Hope Our Only Lifeline

By Dr R Neerunjun Gopee

Bharat Biotech’s iNCOVACC. Pic – Getty Images

Against the backdrop of so many bad things happening across the world and in our own country on the social, economic and political fronts, it is almost unthinkable to expect that the new year will bring with it any magic solution to these myriad problems that human beings create for themselves.

Especially those where solutions exist but lack of political will delays resolution. A glaring problem of direct concern to us, and very acutely felt at this moment, is the failure of the authorities down the years to fulfil their repeated electoral promise of ensuring 24/7 water at the tap to ALL citizens. Billions have gone into consultancies and reports, yet the objective is far from being achieved, let alone anyone in authority being willing to wager a bet as to when this will happen – if it ever does.

Meanwhile, we are facing an impending drought.

Similarly, on several other issues, high expectations are not justified. The Ukraine war is likely to continue, supply chains will not be restored to normalcy any time soon, all countries will face economic hardships even as several go into recession (with the greatest sufferers being the people). Moreover, terrorist attacks will keep taking place, to existing conflicts will be added the threat of new ones – like the second one in Europe between Kosovo and Serbia, or the China-Taiwan confrontation that is becoming a matter of increasing concern — and contrasting catastrophes will hit individual countries as well as affect countries all over the world.

For example, the recent ‘stormbomb’ of heavy snowfall, strong winds and temperature down to as little as minus 50 degrees Celsius in the US that has claimed nearly 50 lives was the opposite of the ongoing dryness that has affected the south west of the country: its largest freshwater reservoir, Lake Mead, has seen its level fall drastically to a dangerously low mark.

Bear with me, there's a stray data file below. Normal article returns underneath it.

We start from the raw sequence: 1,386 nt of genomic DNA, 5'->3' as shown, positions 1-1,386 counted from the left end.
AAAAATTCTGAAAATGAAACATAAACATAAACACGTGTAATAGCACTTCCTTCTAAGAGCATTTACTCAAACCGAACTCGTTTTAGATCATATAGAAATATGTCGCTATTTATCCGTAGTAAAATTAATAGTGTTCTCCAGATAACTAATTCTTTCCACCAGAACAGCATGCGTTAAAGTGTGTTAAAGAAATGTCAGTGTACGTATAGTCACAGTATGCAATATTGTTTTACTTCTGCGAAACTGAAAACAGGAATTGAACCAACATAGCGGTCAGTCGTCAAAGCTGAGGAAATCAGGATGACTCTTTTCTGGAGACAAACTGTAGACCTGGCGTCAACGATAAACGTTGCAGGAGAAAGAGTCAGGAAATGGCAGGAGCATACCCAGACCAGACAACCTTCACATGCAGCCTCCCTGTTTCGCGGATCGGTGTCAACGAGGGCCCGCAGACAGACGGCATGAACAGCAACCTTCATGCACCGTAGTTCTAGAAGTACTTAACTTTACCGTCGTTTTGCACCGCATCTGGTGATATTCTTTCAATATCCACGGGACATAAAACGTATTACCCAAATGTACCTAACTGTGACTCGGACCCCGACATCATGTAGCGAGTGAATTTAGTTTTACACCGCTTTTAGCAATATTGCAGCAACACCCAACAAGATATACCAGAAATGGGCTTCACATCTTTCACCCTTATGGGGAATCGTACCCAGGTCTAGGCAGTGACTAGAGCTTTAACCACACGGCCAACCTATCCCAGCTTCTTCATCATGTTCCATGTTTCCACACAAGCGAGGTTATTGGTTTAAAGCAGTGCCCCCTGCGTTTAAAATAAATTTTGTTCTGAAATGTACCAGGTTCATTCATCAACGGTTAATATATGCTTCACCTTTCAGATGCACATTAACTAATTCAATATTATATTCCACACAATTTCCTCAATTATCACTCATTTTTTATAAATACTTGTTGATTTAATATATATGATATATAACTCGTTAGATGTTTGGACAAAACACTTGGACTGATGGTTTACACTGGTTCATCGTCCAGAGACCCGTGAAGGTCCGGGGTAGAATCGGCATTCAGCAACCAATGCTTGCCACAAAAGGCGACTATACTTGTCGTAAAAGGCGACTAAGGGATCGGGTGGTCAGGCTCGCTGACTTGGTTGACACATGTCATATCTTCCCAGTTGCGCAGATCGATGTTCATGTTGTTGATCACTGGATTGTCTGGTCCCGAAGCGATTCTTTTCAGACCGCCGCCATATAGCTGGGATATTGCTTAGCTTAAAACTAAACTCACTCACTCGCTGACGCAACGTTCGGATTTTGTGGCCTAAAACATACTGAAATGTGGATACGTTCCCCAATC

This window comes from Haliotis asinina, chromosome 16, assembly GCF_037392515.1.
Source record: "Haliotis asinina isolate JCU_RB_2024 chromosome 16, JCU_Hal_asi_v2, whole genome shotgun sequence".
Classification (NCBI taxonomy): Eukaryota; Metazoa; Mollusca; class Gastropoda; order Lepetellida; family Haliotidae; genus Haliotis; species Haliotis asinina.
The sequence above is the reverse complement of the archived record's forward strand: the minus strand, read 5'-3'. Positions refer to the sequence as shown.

The World Cup in Qatar ended with the victory of Argentina, and throughout the duration of the games wild enthusiasm prevailed, and praise and accolades were showered on the heroes. But was there any news coverage about the darker side of the event – other than the rioting by Moroccans et al in France? No, because these things had better remain under the radar so as not to cause offence to the moneyed organizers. Who, except close family and friends would want to know that there were hundreds of deaths among the thousands of workers who were hired to work on the construction of the stadium? Whose passports were confiscated when they landed there, who were made to toil in temperatures touching the 50s degree Celsius, for long hours? Who would console that father from Kerala who had to receive his son’s corpse instead of welcoming him home after the games were over?

The litany of such destructive phenomena and inhuman treatments is very long, but these few examples indicate the trend. Focusing on them can cause much despair and trigger dark thoughts in one’s mind about our future, but fortunately one can balance them by more positive news coming in the main from the world of science and technology, and medicine and its allied fields.

Thus, during this year was launched the James Webb Space Telescope (JWST) which has superseded the Hubble telescope, and has sent fabulous photographs of our early universe that surpass in detail and in optics the already spectacular ones that came from Hubble during its lifetime. Besides, these images are so refined that they have allowed astronomers to make calculations that have yielded findings that are advancing much further the frontiers of knowledge about the evolution of the universe from its earliest origins. The JWST itself was many years in the making until the final stages were reached, and its successful launch to its precise positioning way above the Earth nothing short of another big WOW moment for not only the team that did the job but for science and the world at large.